Banič received no money or recognition for his invention during his lifetime. In 1997, the Stefan Banič Parachute Foundation was created to honor his legacy and memory. The foundation annually bestows the Stefan Banič Award on the world’s leading parachute-industry professionals and manufacturers, past or present.

A Lifetime of Helping Others, an Immigrant with the American Dream

Banič was born in Neštich, Austria-Hungary, which is now part of Smolenice, Slovakia. As a young man, he was an employee of a Hungarian Count Palffy. He was fired from his job for trying to improve conditions for fellow workers and the townspeople. He was also refused enrollment to the high school because of his Slovak consciousness.

Banič came to America in 1907 and settled in Greenville, Pennsylvania, where he worked in the coal mines. He later was a stone mason and an employee of the Chicago Bridge and Iron Company, where he improved productivity through his innovative ideas. Banič also attended technical school at night. He became fluent in the English language, as evidenced by his petitions for a U.S. Patent and the technical descriptions of his parachute device.

A Daring Test of His Invention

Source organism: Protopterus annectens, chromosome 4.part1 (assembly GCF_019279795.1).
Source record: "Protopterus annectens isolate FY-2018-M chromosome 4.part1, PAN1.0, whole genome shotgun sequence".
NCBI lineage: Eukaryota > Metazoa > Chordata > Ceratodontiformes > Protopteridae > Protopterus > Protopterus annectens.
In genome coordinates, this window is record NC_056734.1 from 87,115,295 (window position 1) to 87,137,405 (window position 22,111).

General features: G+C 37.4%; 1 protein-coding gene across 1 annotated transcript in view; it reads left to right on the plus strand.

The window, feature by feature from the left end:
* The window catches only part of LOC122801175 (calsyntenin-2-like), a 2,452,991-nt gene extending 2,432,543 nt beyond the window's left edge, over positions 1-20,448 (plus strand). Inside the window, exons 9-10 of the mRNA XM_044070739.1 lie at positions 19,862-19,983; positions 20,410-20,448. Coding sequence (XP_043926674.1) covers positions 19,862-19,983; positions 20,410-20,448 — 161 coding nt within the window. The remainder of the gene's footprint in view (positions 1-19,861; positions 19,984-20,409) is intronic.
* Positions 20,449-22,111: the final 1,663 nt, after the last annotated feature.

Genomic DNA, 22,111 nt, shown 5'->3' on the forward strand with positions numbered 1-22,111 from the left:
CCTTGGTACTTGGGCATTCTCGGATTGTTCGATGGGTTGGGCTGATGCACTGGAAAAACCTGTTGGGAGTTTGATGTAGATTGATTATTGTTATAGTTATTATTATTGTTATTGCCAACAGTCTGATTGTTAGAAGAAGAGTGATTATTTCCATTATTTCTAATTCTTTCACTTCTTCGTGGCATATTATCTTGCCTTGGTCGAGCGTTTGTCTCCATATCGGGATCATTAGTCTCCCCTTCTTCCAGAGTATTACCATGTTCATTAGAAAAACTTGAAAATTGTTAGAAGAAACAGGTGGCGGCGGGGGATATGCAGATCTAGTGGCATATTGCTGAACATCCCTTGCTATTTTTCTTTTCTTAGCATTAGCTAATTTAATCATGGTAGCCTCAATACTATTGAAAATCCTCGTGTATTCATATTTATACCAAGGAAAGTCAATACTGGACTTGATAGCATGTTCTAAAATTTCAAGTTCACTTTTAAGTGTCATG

Banic's Parachute patent

Banic’s Parachute patent

Having witnessing a plane crash in 1912, Banič constructed a prototype of a parachute in 1913. The idea of a parachute had been known and discussed long before, and people had actually jumped from high places with them. Banič’s invention was different from those we know today – it was like an umbrella that was attached to the body.

Banič tested his invention in Washington, D.C. before U.S. Patent Office and military representatives. He first jumped from a 15-story building, and in 1914 he jumped from an airplane.

After donating his patent rights to the newly formed Army Signal Corps and to the American Society for the Promotion of Aviation, Banič was made an honorary member of the Army Air Corps – now the Air Force – and the Society. It was a time when entrepreneurs and inventors often gained wealth and fame for their work. He received neither, even though his invention was important to war effort and to the subsequent development of modern aviation.

Monument to Banic at Bratislava Airport

Monument to Banic at Bratislava Airport

After World War I Banič returned to Slovakia where he helped to explore the Driny karst cave in the foothills of the Little Carpathian Mountains near his home town. He died in 1941. In 1970, a memorial to him was unveiled at the airport in Bratislava, capital city of Slovakia.

Recognition: Better Late than Never